Waved Albatros

Phoebastria irrorata           Diomedeidae

Distribution: Only in the offshore waters of Central south America from northern Chile to northern Ecuador and west to the Galápagos.

Habitat: Pelagic rarely approaching shore except to breed.

Appearance:  P. irrorata are medium-sized albatrosses, measuring about 86–90 cm (34–35 in) long, weighing in at 3.4 kg (7.5 lb), and having a wingspan 2.25m or 7.4 ft.  They are distinctive for their yellowish-cream neck and head, which contrasts with their mostly brownish bodies. They have a very long, bright yellow bill, which looks disproportionately large in comparison to the relatively small head and long, slender neck. They also have chestnut brown upper parts and underparts, except for the breast, with fine barring, a little coarser on the rump. They have brown upper-wings, back, and tail, along with a whitish breast and underwings. Their axillaries are brown. Finally they have blue feet. Juveniles are similar to adults except for more white on their head.   Chicks have brown fluffy feathers.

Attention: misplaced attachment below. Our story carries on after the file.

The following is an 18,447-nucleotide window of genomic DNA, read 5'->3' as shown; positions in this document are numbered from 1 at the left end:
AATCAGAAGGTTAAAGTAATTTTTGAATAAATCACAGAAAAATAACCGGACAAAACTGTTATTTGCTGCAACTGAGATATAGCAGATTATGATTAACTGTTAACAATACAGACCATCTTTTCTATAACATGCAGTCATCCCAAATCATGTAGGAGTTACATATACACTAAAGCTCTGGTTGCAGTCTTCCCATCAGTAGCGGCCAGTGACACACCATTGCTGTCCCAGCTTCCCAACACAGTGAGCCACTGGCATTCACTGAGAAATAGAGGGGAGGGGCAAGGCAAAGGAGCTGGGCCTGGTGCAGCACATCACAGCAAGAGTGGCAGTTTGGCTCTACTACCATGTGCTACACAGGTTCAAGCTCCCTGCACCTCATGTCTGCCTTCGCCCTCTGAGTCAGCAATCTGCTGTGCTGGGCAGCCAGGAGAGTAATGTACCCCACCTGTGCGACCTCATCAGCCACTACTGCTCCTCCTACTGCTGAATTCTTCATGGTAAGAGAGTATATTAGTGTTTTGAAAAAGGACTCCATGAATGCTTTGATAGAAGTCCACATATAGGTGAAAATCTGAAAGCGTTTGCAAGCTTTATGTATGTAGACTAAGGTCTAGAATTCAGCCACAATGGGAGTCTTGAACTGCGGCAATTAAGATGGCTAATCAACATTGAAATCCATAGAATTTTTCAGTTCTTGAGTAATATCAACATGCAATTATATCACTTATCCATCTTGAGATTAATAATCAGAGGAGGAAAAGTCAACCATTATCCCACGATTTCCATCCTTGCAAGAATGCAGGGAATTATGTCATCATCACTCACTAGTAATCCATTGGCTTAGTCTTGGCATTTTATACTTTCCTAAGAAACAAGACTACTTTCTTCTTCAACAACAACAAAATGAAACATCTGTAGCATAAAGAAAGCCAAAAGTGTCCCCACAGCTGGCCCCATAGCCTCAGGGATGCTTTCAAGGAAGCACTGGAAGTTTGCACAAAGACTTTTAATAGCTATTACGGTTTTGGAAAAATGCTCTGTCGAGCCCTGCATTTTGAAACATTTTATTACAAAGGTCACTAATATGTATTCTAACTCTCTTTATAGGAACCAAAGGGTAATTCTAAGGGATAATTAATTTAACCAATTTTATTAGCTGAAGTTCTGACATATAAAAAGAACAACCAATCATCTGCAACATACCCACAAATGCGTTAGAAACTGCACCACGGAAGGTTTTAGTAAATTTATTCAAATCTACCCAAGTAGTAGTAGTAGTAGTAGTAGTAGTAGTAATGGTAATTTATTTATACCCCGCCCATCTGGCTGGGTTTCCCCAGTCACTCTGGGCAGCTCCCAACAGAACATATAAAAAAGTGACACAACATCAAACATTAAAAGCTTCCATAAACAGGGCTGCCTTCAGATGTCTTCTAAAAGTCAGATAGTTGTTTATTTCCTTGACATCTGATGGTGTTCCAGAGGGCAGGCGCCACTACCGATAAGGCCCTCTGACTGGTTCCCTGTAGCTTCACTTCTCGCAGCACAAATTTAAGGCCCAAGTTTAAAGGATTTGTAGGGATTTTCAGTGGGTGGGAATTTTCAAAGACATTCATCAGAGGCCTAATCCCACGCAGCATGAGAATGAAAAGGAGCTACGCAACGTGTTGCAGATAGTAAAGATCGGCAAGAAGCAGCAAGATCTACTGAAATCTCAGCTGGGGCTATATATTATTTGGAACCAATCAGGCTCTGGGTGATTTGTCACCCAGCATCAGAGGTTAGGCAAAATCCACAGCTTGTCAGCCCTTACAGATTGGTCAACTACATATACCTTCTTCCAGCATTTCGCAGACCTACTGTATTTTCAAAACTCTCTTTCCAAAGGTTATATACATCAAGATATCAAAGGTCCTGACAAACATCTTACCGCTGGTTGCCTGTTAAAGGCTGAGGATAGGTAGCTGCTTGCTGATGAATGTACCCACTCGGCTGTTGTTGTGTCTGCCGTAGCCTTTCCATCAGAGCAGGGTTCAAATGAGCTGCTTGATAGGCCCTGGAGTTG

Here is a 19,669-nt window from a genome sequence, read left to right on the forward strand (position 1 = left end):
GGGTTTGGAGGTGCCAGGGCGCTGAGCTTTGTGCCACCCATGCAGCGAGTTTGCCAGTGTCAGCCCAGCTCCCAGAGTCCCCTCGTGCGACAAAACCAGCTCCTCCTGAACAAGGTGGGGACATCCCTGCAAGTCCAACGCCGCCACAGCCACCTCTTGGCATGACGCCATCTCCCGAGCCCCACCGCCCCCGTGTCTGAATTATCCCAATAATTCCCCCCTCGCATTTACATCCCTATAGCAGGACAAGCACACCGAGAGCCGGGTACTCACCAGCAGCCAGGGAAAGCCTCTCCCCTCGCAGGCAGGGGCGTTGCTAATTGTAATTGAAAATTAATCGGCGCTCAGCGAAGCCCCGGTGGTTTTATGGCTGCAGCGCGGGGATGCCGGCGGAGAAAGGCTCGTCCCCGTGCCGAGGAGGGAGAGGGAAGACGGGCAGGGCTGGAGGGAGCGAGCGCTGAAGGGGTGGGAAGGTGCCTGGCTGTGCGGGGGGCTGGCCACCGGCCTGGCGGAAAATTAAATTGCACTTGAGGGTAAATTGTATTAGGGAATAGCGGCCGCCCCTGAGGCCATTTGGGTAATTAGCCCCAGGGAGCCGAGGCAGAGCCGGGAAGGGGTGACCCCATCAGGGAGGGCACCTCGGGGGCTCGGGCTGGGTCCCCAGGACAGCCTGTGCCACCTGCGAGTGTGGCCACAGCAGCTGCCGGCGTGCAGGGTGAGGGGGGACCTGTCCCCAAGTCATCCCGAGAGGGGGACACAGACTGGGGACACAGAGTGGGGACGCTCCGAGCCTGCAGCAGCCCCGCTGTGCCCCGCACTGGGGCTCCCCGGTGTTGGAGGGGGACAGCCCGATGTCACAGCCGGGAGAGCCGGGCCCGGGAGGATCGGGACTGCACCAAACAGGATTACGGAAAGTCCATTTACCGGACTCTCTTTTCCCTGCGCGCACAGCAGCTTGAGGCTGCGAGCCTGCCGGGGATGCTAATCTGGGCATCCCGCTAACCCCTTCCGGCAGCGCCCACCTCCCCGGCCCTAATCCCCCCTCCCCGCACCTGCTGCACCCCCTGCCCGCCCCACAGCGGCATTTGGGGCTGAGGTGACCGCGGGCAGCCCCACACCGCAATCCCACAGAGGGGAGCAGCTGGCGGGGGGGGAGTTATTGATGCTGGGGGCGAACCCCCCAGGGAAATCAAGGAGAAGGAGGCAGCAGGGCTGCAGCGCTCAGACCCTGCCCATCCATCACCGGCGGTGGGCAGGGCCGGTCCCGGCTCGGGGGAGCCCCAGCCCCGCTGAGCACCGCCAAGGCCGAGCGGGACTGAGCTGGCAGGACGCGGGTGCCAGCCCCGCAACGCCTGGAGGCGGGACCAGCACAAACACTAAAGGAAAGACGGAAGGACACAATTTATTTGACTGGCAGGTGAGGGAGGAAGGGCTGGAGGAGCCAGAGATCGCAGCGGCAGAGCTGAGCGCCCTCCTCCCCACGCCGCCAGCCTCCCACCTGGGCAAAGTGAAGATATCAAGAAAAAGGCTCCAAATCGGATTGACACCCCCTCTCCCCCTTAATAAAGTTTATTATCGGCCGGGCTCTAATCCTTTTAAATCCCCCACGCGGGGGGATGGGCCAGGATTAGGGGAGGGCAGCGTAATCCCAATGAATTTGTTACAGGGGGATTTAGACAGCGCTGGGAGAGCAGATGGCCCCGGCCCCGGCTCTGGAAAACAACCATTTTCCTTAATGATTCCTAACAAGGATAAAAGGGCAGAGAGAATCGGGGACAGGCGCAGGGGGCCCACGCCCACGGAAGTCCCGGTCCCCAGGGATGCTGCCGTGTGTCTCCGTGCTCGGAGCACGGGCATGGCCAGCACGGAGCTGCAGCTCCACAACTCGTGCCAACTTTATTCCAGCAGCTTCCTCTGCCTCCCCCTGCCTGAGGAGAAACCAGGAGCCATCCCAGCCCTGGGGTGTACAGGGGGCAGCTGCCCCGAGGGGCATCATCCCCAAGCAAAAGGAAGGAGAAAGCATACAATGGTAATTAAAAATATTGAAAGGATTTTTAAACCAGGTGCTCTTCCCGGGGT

Diet: Fish squid and occasional crustaceans.

Remarks: P. irrorata has been observed attacking boobies forcing them to dislodge fish they have captured which the albatrosses then claim as their own.

Waved Albatrosses do have difficulty taking off and landing due to their huge wings and slender bodies. To make it easier they sometimes take off on cliffs that are more inland and not next to the coast. The problem is when they come in to land they have a high stalling speed, and when they take off it’s hard to beat their massive wings.

For reproduction see Ron’s Aquarium photos on flickr link  below.